Play with two robots each. One of the premade courses in the rules (Interference, on page 26 in this edition) actually suggests this as a variation, where you have one "racer" robot that can touch flags, and one "blocker" that can't. That way the board ends up more crowded and you have an incentive to actually go after the other player's robots rather than just heading for flags. (The two robots on a team are distinct, with separate hands and separate programs.) This should work reasonably well with a variety of maps, not just the one it's suggested on.
I think that one is the most straightforward for two players, and directly encourages interaction and damage, but the team variants do include the other obvious possibilities with a two-robot team:
- from "Tandem Carnage" (page 29) - either robot from the team can touch each flag, as long as they're overall in order.
- from "All for One or One for All" (page 30) - one robot from the team must touch all the flags in order, but it can be either one.
For what it's worth, there are also some more elaborate team games that could work with one player controlling the whole team, but they probably change the game more than you wanted, and require a lot more care in map construction:
- "Capture the Flag" (page 31) - what it sounds like! Two boards, pushing a robot and surviving the phase counts as a "tag" and sends the other robot back to its home board, you can pick up the enemy flag and carry it, etc.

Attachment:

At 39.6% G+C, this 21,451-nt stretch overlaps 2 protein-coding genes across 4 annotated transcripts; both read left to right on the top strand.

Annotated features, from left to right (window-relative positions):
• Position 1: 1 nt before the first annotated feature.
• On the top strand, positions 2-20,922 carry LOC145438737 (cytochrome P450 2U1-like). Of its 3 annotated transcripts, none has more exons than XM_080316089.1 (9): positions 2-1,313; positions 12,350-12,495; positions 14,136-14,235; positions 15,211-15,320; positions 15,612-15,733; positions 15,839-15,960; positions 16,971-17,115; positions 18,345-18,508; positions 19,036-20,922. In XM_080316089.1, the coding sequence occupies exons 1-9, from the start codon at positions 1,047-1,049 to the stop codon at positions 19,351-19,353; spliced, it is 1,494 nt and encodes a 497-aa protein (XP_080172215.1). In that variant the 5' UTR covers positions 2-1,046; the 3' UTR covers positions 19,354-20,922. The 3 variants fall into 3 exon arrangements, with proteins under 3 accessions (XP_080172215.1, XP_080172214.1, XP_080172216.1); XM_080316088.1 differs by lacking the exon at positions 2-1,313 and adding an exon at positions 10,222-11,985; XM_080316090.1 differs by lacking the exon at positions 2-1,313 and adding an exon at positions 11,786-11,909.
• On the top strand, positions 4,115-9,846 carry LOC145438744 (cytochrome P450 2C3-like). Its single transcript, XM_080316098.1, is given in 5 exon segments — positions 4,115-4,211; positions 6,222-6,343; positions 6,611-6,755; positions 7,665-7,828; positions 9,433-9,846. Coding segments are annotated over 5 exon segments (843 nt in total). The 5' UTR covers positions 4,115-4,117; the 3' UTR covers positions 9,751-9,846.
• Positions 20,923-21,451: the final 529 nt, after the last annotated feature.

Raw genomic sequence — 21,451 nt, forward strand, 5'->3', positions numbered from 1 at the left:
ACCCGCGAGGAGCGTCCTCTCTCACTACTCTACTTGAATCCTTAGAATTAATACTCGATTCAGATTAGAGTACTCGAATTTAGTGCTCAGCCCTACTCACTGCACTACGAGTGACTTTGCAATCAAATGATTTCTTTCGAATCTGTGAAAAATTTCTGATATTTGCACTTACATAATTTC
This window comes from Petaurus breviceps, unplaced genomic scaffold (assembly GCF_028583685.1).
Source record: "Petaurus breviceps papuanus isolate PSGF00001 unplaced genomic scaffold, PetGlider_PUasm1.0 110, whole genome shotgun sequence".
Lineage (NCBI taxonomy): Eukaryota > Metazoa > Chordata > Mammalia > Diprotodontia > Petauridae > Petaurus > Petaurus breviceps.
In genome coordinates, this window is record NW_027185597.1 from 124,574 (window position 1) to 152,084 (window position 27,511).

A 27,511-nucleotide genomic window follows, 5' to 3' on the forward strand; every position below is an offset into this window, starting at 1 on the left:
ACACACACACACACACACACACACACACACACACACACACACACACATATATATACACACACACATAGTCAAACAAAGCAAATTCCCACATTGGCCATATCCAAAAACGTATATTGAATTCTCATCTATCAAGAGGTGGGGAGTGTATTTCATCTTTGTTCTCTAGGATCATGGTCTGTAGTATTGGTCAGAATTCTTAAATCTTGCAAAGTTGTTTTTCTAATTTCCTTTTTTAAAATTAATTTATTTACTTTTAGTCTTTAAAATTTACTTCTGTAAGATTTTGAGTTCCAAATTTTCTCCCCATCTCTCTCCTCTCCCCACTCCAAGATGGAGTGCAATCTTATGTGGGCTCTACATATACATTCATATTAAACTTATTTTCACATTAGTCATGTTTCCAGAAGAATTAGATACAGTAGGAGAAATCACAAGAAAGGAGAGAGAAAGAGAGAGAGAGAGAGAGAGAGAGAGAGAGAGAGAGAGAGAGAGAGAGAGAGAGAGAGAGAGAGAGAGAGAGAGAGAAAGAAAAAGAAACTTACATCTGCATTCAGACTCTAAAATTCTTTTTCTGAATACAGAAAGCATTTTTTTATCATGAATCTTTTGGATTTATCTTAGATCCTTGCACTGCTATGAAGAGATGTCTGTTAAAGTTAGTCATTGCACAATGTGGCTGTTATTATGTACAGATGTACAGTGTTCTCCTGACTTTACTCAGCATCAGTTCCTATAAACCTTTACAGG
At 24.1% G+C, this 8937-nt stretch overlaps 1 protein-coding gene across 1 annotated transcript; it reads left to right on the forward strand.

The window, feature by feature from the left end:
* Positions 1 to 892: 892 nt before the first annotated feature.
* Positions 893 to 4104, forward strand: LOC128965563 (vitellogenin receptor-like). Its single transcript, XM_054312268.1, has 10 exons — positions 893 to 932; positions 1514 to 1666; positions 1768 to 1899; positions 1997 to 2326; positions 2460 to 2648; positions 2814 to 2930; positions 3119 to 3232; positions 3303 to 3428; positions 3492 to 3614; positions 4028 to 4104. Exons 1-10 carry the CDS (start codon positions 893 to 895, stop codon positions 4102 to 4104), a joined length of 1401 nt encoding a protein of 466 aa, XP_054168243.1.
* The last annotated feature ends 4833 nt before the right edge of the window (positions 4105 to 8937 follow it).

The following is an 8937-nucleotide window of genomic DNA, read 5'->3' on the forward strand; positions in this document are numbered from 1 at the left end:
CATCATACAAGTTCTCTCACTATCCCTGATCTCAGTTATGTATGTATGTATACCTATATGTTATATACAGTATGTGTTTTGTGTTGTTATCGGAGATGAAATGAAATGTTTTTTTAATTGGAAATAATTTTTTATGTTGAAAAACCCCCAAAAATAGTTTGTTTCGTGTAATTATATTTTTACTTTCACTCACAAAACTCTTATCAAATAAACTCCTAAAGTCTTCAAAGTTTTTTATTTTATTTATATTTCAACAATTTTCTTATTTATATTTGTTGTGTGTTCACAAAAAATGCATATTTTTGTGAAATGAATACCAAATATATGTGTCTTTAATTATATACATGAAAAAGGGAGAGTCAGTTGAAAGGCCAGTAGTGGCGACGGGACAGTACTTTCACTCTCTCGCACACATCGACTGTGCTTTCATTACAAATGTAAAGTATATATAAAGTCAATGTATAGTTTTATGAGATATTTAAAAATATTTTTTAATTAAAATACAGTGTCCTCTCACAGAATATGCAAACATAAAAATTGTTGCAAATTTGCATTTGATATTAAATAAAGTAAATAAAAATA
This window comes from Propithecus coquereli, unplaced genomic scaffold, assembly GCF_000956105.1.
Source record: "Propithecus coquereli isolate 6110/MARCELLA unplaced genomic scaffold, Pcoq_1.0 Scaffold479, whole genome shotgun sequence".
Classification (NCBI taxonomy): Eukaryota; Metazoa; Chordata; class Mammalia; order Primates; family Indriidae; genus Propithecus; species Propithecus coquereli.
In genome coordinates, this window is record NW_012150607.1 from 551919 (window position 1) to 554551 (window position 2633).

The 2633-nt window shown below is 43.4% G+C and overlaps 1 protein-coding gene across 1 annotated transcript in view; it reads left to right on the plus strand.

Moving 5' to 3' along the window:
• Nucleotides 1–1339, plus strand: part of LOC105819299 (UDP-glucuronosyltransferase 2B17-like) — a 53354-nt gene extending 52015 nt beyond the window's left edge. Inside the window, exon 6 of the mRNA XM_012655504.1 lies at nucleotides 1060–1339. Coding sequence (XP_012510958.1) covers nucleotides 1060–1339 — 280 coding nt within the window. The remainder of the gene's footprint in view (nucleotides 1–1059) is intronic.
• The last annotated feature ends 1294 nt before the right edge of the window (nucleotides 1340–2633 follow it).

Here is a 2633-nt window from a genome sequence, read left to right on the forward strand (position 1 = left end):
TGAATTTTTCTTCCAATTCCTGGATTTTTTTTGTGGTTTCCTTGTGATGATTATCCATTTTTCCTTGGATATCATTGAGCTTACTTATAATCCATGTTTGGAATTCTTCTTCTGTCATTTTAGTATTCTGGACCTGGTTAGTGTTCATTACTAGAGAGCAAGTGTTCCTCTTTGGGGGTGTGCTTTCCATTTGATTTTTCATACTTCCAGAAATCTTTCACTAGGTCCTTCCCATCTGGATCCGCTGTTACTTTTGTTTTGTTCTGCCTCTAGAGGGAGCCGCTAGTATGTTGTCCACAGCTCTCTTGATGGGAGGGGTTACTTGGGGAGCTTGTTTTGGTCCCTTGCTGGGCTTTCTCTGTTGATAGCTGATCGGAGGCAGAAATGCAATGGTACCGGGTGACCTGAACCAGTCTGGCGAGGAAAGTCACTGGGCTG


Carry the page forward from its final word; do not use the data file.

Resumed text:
- "Toggle Boggle" (page 32) - touch all the flags, but only the last team to touch a flag counts.
- "War Zone" (page 32) - just try to run the other team out of life tokens.
I'm not a huge fan of trying to amp up the impact of damage (whether by making the track smaller or making each hit count more), because the core problem is simply that you don't run into each other that much. So yes, the couple of stray hits will matter, but they'll still be rare and if they do matter it'll feel more random, like you got punished a lot for a small mistake.
Reducing the board size as Toon Krijthe suggests is also a good idea, though there's a tradeoff that might matter to some people. It will indeed force the robots together, but it'll tend to favor smaller-scale movement (and more rotation), and have less of the larger-scale movement, multiple choices of paths, and diversity of board elements you get on larger boards.